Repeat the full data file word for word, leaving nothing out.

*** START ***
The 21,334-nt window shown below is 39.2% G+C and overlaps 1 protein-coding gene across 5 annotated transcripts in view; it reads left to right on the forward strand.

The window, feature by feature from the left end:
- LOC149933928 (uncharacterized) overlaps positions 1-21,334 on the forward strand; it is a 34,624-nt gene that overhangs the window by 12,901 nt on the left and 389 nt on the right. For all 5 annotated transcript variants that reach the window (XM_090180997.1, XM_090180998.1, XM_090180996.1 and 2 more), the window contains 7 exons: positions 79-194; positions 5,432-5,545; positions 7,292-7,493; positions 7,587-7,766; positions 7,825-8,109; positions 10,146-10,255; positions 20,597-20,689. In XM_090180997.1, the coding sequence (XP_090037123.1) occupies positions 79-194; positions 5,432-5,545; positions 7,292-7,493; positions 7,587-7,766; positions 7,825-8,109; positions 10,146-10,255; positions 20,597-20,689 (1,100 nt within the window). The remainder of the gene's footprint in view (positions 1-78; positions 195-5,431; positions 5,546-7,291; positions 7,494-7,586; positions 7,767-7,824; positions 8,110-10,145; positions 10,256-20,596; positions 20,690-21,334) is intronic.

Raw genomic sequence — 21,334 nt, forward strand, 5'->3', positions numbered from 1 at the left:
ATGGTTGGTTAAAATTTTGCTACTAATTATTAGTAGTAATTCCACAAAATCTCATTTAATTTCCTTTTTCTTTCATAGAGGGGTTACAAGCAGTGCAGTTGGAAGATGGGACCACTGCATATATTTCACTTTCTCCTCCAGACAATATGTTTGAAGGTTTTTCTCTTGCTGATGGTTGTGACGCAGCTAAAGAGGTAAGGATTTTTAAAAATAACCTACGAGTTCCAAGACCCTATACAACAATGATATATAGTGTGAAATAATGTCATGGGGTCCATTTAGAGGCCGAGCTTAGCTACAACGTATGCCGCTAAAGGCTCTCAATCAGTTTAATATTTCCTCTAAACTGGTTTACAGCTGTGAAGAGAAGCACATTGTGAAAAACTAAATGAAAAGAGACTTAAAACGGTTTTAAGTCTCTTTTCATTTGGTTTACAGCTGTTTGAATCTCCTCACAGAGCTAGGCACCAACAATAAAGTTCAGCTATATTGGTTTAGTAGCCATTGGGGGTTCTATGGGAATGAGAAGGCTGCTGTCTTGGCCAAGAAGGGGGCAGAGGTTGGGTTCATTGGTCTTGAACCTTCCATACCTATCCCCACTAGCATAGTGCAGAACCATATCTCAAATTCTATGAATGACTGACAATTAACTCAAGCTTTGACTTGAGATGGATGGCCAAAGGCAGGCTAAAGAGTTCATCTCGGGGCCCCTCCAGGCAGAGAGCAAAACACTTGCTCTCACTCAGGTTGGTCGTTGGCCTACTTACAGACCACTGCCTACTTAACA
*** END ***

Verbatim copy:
The 21,334-nt window shown below is 39.2% G+C and overlaps 1 protein-coding gene across 5 annotated transcripts in view; it reads left to right on the forward strand.

The window, feature by feature from the left end:
- LOC149933928 (uncharacterized) overlaps positions 1-21,334 on the forward strand; it is a 34,624-nt gene that overhangs the window by 12,901 nt on the left and 389 nt on the right. For all 5 annotated transcript variants that reach the window (XM_090180997.1, XM_090180998.1, XM_090180996.1 and 2 more), the window contains 7 exons: positions 79-194; positions 5,432-5,545; positions 7,292-7,493; positions 7,587-7,766; positions 7,825-8,109; positions 10,146-10,255; positions 20,597-20,689. In XM_090180997.1, the coding sequence (XP_090037123.1) occupies positions 79-194; positions 5,432-5,545; positions 7,292-7,493; positions 7,587-7,766; positions 7,825-8,109; positions 10,146-10,255; positions 20,597-20,689 (1,100 nt within the window). The remainder of the gene's footprint in view (positions 1-78; positions 195-5,431; positions 5,546-7,291; positions 7,494-7,586; positions 7,767-7,824; positions 8,110-10,145; positions 10,256-20,596; positions 20,690-21,334) is intronic.

Raw genomic sequence — 21,334 nt, forward strand, 5'->3', positions numbered from 1 at the left:
ATGGTTGGTTAAAATTTTGCTACTAATTATTAGTAGTAATTCCACAAAATCTCATTTAATTTCCTTTTTCTTTCATAGAGGGGTTACAAGCAGTGCAGTTGGAAGATGGGACCACTGCATATATTTCACTTTCTCCTCCAGACAATATGTTTGAAGGTTTTTCTCTTGCTGATGGTTGTGACGCAGCTAAAGAGGTAAGGATTTTTAAAAATAACCTACGAGTTCCAAGACCCTATACAACAATGATATATAGTGTGAAATAATGTCATGGGGTCCATTTAGAGGCCGAGCTTAGCTACAACGTATGCCGCTAAAGGCTCTCAATCAGTTTAATATTTCCTCTAAACTGGTTTACAGCTGTGAAGAGAAGCACATTGTGAAAAACTAAATGAAAAGAGACTTAAAACGGTTTTAAGTCTCTTTTCATTTGGTTTACAGCTGTTTGAATCTCCTCACAGAGCTAGGCACCAACAATAAAGTTCAGCTATATTGGTTTAGTAGCCATTGGGGGTTCTATGGGAATGAGAAGGCTGCTGTCTTGGCCAAGAAGGGGGCAGAGGTTGGGTTCATTGGTCTTGAACCTTCCATACCTATCCCCACTAGCATAGTGCAGAACCATATCTCAAATTCTATGAATGACTGACAATTAACTCAAGCTTTGACTTGAGATGGATGGCCAAAGGCAGGCTAAAGAGTTCATCTCGGGGCCCCTCCAGGCAGAGAGCAAAACACTTGCTCTCACTCAGGTTGGTCGTTGGCCTACTTACAGACCACTGCCTACTTAACA